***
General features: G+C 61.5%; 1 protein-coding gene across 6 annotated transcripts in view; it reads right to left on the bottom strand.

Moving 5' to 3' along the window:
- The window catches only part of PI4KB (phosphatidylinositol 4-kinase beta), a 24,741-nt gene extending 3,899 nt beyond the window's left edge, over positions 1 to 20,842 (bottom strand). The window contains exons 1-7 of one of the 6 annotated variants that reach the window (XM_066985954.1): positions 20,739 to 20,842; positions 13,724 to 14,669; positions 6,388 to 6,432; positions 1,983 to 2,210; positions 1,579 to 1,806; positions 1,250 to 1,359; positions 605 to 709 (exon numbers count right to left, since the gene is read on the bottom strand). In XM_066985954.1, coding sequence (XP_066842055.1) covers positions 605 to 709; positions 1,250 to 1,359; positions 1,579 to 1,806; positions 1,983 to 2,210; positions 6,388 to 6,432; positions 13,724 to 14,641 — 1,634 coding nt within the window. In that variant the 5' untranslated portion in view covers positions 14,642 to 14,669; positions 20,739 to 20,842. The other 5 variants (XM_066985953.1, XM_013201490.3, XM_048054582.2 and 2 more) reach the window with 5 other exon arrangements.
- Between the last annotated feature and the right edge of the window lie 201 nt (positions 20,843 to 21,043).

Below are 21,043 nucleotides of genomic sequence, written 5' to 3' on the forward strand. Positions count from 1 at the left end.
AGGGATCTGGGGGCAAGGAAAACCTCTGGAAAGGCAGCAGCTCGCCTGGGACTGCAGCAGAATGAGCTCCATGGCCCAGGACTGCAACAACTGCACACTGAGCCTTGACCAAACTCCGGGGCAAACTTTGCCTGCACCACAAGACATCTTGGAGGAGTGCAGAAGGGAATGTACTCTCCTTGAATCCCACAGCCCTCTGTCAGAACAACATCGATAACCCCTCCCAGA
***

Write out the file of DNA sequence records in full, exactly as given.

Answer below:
General features: G+C 61.5%; 1 protein-coding gene across 6 annotated transcripts in view; it reads right to left on the bottom strand.

Moving 5' to 3' along the window:
- The window catches only part of PI4KB (phosphatidylinositol 4-kinase beta), a 24,741-nt gene extending 3,899 nt beyond the window's left edge, over positions 1 to 20,842 (bottom strand). The window contains exons 1-7 of one of the 6 annotated variants that reach the window (XM_066985954.1): positions 20,739 to 20,842; positions 13,724 to 14,669; positions 6,388 to 6,432; positions 1,983 to 2,210; positions 1,579 to 1,806; positions 1,250 to 1,359; positions 605 to 709 (exon numbers count right to left, since the gene is read on the bottom strand). In XM_066985954.1, coding sequence (XP_066842055.1) covers positions 605 to 709; positions 1,250 to 1,359; positions 1,579 to 1,806; positions 1,983 to 2,210; positions 6,388 to 6,432; positions 13,724 to 14,641 — 1,634 coding nt within the window. In that variant the 5' untranslated portion in view covers positions 14,642 to 14,669; positions 20,739 to 20,842. The other 5 variants (XM_066985953.1, XM_013201490.3, XM_048054582.2 and 2 more) reach the window with 5 other exon arrangements.
- Between the last annotated feature and the right edge of the window lie 201 nt (positions 20,843 to 21,043).

Below are 21,043 nucleotides of genomic sequence, written 5' to 3' on the forward strand. Positions count from 1 at the left end.
AGGGATCTGGGGGCAAGGAAAACCTCTGGAAAGGCAGCAGCTCGCCTGGGACTGCAGCAGAATGAGCTCCATGGCCCAGGACTGCAACAACTGCACACTGAGCCTTGACCAAACTCCGGGGCAAACTTTGCCTGCACCACAAGACATCTTGGAGGAGTGCAGAAGGGAATGTACTCTCCTTGAATCCCACAGCCCTCTGTCAGAACAACATCGATAACCCCTCCCAGA